Friday, August 05, 2011

Universities in Va., W.Va., N.C. start project to improve Southern Appalachia's food system

Researchers from three Appalachian universities are teaming up to make healthier food more accessible in the southern half of the region. By surveying where food is grown, assessing farmland and gauging the distance between food and residents, the researchers will identify areas of greatest need and try to help establish sustainable food systems, Zinie Chen Sampson of The Associated Press reports. The goal is to improve individual health and the regional economy while strengthening local communities. (Virginia Tech photo: Farmers' market in Blacksburg, Va.)

"The Southern Appalachian region has historically struggled with high levels of food insecurity and economic instability," Susan Clark, associate professor of human nutrition, foods and exercise at Virginia Tech and lead investigator on the study, said in a release. "We aim to enhance knowledge of barriers and opportunities for improving food security and economic viability through local and regional food system development in this region."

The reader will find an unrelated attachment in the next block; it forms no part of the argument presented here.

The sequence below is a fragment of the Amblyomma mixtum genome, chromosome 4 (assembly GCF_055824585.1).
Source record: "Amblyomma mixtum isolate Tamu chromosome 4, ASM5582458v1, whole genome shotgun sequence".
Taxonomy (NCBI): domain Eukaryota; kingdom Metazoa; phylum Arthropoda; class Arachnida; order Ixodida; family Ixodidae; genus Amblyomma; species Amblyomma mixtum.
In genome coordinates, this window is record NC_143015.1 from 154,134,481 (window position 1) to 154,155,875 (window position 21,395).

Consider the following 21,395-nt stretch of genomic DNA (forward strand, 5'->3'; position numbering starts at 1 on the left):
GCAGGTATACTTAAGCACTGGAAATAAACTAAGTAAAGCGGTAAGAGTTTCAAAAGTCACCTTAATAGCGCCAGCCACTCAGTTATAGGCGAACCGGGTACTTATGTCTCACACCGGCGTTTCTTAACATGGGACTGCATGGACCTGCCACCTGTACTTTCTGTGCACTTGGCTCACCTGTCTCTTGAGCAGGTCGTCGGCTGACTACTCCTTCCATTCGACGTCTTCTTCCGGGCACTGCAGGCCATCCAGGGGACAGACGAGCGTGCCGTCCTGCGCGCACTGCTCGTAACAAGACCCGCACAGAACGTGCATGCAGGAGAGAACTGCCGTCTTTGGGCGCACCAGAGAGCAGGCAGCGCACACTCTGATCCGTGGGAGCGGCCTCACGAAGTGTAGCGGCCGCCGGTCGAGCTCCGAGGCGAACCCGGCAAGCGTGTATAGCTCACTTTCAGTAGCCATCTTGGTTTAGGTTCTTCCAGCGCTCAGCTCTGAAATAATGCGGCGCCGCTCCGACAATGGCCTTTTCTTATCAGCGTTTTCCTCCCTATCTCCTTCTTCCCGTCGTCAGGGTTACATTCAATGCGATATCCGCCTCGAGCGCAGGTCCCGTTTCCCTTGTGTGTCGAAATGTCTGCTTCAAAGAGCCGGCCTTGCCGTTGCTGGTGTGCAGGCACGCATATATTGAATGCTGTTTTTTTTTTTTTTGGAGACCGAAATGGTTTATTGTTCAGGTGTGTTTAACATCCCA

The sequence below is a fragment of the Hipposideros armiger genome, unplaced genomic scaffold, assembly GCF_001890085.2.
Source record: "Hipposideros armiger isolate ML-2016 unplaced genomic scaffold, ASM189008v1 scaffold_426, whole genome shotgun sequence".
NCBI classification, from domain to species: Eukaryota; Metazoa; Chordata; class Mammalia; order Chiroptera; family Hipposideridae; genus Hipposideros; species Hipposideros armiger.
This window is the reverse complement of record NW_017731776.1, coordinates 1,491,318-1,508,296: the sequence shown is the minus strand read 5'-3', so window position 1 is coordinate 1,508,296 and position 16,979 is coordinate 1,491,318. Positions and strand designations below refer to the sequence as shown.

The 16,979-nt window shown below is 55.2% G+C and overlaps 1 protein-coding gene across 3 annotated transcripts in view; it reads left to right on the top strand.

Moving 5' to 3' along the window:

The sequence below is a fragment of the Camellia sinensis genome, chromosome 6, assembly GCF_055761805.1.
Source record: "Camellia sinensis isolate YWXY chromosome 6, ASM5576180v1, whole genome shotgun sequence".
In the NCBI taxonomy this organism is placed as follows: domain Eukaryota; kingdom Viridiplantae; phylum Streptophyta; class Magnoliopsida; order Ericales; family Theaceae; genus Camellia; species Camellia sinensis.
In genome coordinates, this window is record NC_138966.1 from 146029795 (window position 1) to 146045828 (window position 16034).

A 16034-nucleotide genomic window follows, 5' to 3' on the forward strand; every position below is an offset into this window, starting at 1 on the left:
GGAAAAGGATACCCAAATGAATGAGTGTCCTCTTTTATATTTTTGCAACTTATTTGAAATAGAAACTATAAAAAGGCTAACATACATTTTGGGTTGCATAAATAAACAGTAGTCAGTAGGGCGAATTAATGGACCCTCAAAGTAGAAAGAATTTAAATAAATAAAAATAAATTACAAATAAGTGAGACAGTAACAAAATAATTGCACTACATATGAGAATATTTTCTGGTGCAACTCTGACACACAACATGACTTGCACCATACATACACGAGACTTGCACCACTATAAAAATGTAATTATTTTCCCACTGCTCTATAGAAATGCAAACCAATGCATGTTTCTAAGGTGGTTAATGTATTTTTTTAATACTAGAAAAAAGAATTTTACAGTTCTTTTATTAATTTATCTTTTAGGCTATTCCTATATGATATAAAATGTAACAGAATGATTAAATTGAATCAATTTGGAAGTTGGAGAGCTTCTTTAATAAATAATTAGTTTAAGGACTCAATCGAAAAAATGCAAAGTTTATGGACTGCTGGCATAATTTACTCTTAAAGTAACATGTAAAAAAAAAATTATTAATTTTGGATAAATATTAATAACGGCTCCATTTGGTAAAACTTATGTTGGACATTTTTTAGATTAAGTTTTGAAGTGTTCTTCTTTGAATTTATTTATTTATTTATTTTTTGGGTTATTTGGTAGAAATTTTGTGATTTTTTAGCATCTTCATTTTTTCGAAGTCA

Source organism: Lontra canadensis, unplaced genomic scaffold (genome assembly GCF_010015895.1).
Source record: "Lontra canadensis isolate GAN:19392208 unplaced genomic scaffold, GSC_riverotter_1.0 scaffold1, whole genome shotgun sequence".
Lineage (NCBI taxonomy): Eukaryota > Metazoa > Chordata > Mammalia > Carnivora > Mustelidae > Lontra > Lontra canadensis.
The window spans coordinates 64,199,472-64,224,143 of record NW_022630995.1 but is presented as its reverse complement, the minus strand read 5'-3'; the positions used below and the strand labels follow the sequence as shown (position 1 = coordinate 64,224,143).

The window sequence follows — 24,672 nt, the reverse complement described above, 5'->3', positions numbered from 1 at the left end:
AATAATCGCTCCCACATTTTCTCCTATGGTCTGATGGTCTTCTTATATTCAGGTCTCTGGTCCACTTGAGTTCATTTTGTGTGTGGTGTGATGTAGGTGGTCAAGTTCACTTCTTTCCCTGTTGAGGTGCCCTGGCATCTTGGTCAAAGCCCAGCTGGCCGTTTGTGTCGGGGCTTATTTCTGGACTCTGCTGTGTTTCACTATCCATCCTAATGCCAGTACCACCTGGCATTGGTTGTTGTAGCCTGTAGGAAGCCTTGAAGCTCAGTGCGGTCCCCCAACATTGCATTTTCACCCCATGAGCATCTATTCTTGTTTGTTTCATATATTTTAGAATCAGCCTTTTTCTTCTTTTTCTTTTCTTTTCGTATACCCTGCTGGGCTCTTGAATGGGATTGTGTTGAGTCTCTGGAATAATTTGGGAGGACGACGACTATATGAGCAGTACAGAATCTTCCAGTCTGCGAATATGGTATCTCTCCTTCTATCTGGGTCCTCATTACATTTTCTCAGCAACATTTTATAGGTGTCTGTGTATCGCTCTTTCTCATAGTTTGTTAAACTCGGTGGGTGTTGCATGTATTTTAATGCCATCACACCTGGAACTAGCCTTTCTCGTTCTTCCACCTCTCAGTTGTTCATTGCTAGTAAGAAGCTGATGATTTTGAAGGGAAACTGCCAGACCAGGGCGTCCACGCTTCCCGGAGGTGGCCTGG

The project is part of a three-year, $2 million initiative by the U.S. Department of Agriculture's National Institute of Food and Agriculture. Partners are West Virginia University and North Carolina State University. (Read more)

Local food may be better, but it's often more expensive, and that has been the main obstacle for a striggling restaurant in Meadowview, Va., Jane Black of The New York Times reported last week. The Harvest Table is owned by Steven Hopp, husband of author AnneBarbara Kingsolver, whose 2007 book Animal, Vegetable, Miracle: A Year of Food Life, a memoir about their attempt to produce all their own food for a year, "helped introduce Americans to the locavore creed," Black writes.

1 comment:

Anonymous said...

The author of Animal, Vegetable, Miracle (and Steven Hopp's wife) is Barbara Kingsolver, not Anne.